# Version of the applet; change it everytime you change something in the config file. Don't forget to update the version both in this file and in the config file.
version = 0.0.1

# Default icon to use if no icon has been defined by the user. If not specified, or if the file is not found, the "icon" file will be used.
icon =

# Whether the applet can be instanciated several times or not.
multi-instance = true

# Whether the applet will act as a launcher or not (like Pidgin or Transmission)
act as launcher = false

The demo.conf file lists all the options of your applet (it usually has 3 groups: icon options, desklet options, and parameters, where you add your parameters).
See any applet in ~/.config/cairo-dock/current_theme/plug-ins for some examples.
See the options list for more details.

Overriding the methods you need
The methods available are:

Applet definition
  • begin : do here what you need to do when your applet is started
  • end: if you have anything to do when your applet is terminated
  • reload: reload your applet with the new config parameters
  • get_config: get your config parameters from the config keyfile.

Actions from the user
  • on_click: action to do when the user clicks on the icon
  • on_middle_click: same with middle-click
  • on_scroll: same with scroll up/down
  • on_build_menu: same with right-click (which opens the menu)
  • on_menu_select: action to do when the user selects one of the entries you added beforehand in the menu
  • on_drop_data: action to do when the user drops some data on the icon
  • on_answer_dialog: action to do when the user answers a dialog you raised beforehand
  • on_shortkey: action to do when the user triggers a shortkey you registered beforehand
  • on_change_focus: action to do when the user give or remove the focus on the window controlled by the applet

Acting on the icon
The CDApplet class holds the main icon of your applet (icon), and the sub-icons (the icons in the sub-dock, optional) (sub_icons). You can act on the icon and the sub-icons with several methods (examples are given in Python, you can easily adapt):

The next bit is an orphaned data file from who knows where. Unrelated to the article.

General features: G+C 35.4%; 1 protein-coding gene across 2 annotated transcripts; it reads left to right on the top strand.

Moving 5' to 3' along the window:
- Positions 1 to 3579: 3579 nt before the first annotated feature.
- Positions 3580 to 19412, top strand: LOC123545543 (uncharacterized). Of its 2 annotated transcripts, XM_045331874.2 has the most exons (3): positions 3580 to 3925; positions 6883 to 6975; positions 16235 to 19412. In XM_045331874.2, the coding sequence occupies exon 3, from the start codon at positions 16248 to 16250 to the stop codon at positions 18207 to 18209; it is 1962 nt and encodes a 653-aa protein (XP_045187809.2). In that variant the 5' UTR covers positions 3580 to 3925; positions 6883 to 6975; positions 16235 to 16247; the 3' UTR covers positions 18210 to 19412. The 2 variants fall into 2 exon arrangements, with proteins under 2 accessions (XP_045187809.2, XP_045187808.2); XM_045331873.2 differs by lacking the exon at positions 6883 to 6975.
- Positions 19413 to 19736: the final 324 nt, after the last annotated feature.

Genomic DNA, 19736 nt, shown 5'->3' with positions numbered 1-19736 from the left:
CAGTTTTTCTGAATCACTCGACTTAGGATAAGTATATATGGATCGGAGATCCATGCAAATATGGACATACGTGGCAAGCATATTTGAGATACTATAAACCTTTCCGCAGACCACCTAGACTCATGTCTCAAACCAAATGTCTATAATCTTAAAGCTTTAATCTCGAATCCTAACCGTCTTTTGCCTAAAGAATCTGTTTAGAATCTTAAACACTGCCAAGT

Sets the quick-info on our icon (this is a small text displayed on the icon).E.g.:

Sets the label of our icon (its name), overwriting the previous one. E.g.:

Sets the image of our icon, overwriting the previous one.
You can refer to the image by either its name if it's an image from a icon theme, or by a path. E.g.:

Sets an emblem on our icon. The emblem is drawn directly on the icon, so if you want to remove it, you have to use SetEmblem without link image.
The image is given by its path, and the position of the emblem is fixed by one of the following integer:

To erase the emblem you have to reset the icon, using SetIcon method with the default "icon" parameter.
Animates our icon, with a given animation and for a given number of rounds. E.g.:

Like the Animate method, but will animate the icon endlessly, and the icon will be visible even if the dock is hidden. If the animation is an empty string, or "default", the animation used when an application demands the attention will be used. The first argument is True to start demanding the attention, and False to stop it. E.g.:

Pops up a simple dialog bubble on our icon, with a given message and for a given duration (in seconds). The dialog can be closed by clicking on it. E.g.:
self.icon.ShowDialog("Cairo-Dock is great!",4

Pops up a dialog bubble on our icon (since 2.2.0). The dialog can contain a message, an icon, some buttons, and a widget the user can act on.
To get the answer, you need to connect to the "on_answer_dialog" signal.